If it makes you scratch your head, it is art,” proclaimed the American artist Edward Ruscha. A lot of people would agree with this line; it reflects their feelings about contemporary art quite well.
Sakshi Gallery seems to have taken the dictum as a challenge and, in a leap of faith, asked art collector Swapan Seth to become the curator for its 25th anniversary show, titled Scratch, now on in Delhi. Seth is known as a collector of new media (video) and mixed media (installation) works and there are plenty of both among the contemporary artworks on display.
Intriguing: (top) Long March to Java by Jompet Kuswidananto; and Rye ka Pahad by Akshay Rathore.
Two of the video works are typically quirky. The camera gently pans over modest, haphazardly built urban dwellings, capturing the gradual increase in the early morning sunlight in the 6-minute video that features in Rashmi Kaleka’s “surround sound installation”, Hawkers ki Jagah. Accompanying this urban idyll of sorts are the intermingling sounds of different hawkers peddling a variety of wares which have been amplified to create a kind of Indian pastoral symphony.
The repetitive bird call in Priyanka Dasgupta’s 4077 similarly offsets the slow motion black and white close-up video of an insect (that looks like a smaller version of a centipede) slowly curling, and twisting on the ground in what looks like a life-death struggle. The title refers to the 4,077th death in the ongoing military operations in Iraq. Dasgupta says she wants to show “how individuals are reduced to numbers, under the seductive control of patriotism”.
The videos are actually aesthetically appealing. So they qualify as works of art on two counts—they make you scratch your head, and they are pretty to look at.
“There is no great theme, no great thread,” Seth says about the show. One element common to the works, according to him, is that they are all “large, fresh and formidable”. “Indian art lacks sheer size and scale,” he adds. “The spectacle of this show is its appeal.”
Geeta Mehra, director of Sakshi Gallery, finds this attitude refreshing. Most Indian collectors, she feels, are largely conservative in their tastes. Her own collection at home, she admits, reflects this conservatism.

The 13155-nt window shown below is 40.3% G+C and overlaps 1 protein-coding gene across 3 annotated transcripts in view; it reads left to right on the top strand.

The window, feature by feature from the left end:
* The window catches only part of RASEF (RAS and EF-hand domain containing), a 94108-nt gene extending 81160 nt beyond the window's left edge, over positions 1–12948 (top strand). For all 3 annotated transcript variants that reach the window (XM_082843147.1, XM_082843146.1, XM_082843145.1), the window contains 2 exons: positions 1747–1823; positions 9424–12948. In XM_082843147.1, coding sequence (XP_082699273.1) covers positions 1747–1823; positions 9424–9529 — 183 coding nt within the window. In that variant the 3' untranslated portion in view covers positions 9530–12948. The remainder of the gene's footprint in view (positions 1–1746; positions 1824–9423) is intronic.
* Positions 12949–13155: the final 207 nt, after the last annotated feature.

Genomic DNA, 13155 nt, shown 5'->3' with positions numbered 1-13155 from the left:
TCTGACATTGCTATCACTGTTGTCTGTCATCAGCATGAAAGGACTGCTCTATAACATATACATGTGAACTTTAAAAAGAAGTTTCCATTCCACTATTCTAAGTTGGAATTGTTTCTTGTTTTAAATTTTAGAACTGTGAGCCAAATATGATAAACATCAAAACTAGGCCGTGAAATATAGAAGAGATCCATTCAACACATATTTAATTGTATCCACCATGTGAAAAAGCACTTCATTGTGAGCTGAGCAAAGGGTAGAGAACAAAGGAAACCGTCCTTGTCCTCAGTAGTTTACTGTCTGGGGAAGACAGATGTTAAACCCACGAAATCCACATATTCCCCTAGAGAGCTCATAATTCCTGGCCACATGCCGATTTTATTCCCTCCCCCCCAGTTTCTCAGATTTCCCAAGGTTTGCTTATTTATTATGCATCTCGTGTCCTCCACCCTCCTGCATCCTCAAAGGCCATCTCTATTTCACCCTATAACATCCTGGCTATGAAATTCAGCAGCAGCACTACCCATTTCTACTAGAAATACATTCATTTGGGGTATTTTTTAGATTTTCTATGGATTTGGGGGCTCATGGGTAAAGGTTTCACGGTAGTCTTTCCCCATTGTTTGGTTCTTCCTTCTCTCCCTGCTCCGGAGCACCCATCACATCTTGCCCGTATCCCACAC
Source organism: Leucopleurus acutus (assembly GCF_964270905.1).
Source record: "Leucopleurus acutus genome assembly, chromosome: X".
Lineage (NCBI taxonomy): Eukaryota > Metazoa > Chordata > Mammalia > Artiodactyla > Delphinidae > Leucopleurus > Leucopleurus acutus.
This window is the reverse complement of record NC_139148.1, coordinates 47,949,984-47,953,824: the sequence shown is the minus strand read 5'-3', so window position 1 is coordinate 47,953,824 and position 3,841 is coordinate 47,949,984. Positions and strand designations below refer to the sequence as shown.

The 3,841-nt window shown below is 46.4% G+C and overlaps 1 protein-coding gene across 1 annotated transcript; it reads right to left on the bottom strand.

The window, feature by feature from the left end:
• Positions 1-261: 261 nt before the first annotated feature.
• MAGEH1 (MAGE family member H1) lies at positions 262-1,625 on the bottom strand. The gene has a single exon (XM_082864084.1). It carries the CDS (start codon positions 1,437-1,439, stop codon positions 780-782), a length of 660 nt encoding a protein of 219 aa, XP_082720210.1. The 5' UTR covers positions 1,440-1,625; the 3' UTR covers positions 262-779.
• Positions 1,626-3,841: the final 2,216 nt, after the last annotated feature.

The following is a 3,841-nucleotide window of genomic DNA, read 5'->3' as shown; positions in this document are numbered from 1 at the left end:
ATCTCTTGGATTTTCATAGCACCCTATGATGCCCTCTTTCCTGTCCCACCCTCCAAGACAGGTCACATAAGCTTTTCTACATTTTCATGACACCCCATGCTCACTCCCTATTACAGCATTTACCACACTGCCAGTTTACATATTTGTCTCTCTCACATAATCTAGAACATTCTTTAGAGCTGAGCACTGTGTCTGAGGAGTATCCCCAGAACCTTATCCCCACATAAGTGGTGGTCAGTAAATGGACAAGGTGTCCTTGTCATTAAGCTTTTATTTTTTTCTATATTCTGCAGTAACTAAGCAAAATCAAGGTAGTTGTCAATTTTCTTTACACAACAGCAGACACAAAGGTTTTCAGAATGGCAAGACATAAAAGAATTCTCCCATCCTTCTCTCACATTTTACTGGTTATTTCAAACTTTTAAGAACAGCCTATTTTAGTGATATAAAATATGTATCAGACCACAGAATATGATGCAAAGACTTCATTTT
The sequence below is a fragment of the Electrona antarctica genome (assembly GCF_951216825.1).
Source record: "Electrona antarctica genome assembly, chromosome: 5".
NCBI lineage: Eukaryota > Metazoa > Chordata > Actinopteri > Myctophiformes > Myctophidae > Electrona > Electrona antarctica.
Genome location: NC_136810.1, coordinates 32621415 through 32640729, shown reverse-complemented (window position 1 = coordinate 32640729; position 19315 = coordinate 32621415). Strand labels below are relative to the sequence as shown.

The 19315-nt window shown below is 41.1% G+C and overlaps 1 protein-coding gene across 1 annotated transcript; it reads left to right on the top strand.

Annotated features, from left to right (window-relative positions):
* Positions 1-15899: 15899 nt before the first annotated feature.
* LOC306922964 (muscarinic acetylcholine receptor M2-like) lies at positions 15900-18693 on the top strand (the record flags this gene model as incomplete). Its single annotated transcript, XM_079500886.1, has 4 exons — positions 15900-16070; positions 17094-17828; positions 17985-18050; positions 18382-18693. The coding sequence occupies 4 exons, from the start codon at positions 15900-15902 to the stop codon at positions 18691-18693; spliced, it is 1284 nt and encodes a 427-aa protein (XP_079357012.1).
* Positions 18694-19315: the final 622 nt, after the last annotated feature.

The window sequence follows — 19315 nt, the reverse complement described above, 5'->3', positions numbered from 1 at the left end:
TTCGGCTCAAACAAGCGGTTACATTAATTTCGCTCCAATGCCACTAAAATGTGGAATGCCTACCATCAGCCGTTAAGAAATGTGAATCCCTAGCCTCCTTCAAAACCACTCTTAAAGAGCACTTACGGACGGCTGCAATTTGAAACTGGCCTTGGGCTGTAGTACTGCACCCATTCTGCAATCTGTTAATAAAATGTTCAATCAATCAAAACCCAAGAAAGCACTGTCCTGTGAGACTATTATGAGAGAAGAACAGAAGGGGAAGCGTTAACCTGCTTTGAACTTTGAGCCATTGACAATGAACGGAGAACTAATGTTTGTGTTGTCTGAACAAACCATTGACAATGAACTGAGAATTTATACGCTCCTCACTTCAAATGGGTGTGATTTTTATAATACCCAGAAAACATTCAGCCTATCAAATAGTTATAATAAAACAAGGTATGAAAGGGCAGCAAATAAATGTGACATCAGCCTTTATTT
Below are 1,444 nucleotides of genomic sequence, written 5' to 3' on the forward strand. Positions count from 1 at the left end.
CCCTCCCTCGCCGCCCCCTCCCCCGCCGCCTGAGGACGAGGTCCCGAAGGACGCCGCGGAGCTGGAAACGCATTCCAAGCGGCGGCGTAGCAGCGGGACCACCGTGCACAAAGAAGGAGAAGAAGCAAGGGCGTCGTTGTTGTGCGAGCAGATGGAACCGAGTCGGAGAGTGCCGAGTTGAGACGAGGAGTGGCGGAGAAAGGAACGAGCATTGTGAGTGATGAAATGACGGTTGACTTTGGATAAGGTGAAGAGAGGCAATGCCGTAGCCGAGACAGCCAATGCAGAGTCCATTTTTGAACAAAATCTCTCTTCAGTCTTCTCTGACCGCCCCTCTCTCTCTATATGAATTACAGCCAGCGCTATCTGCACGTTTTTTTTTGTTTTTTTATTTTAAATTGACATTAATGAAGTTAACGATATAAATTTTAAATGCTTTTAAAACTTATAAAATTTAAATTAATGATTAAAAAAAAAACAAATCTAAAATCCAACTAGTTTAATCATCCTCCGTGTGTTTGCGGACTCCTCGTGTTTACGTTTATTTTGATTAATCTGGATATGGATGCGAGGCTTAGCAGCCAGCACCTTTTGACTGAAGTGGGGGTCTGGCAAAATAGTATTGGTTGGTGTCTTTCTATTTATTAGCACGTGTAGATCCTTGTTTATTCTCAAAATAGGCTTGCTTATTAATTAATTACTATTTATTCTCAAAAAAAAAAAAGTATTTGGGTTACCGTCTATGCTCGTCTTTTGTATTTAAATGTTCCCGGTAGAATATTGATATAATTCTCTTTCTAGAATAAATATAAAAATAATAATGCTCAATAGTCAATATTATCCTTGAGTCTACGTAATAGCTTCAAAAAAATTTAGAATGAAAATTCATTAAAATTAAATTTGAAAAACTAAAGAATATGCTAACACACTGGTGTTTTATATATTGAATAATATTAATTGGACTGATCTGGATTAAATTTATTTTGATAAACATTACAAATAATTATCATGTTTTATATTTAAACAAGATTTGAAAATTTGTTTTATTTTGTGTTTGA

Mehra points out that, unlike in Mumbai, the Sakshi Gallery branch in Taipei, Taiwan, largely shows new media and mixed media works. One reason she hasn’t given such works the same emphasis closer home is the quality of artworks produced in India. “A lot of new media is not up to par in India,” she says.
She lays part of the blame for this on the lack of local patronage. Shows such as this one, she hopes, will nudge buyers to be more attentive to alternative and newer forms of media. “I eventually hope to influence other people,” she says. “The different range of art practice that will be on display needs to gain more currency.”
Among them are Akshay Rathore’s Rye ka Pahad and Mithu Sen’s floor installation, Lifelong. The title of Rathore’s work describes what it is—a 4ft-tall, 9ft-wide mound of mustard or rye seeds. The reference is to the common Hindi phrase “rai ka pahad banana”, which roughly translates to “making a mountain of a molehill”. As Rathore describes it, there are multiple allusions—to hills and mountains, including the ones in Orissa that the tribal population is fighting to save from being taken over by mining companies; as well as to the traditional association of the mustard seed in the Bible as well as in Hindu texts with “faith, soul, the universe”. The mound has been raised from the ground, providing the added “dramatic” element.
At first sight, Lifelong by Sen, comprising a regular 2K inch-long spool of white thread, is the opposite of “formidable”. But wound around the spool, over the white thread, is a strand of black hair. It is made up of Sen’s own hair stuck together to make a 40ft-long strand. If a human never cuts her hair and lives till the age of 70, her hair would grow to a length of 40ft. The small spool with the long strand around it has been placed on a 5ft-pedestal so that viewers can see it at eye level.
Rather conventionally, the viewer is welcomed to the show by a band with horns and drums. But Indonesian artist Jompet Kuswidananto’s installation has band members with no bodies, only eerie, hollow breeches and shoes, circular video screens for heads and mechanical arms that beat on drums. The valedictory work, by N.S. Harsha, has the opposite effect, quietly inviting reflection. Engraved on a block of marble are the words: “Art is elsewhere”. We are free to draw our own conclusions.
Scratch is on display until 19 November at the Lalit Kala Akademi, Rabindra Bhawan, 35, Feroze Shah Road, New Delhi. For details, log on to www.sakshigallery.com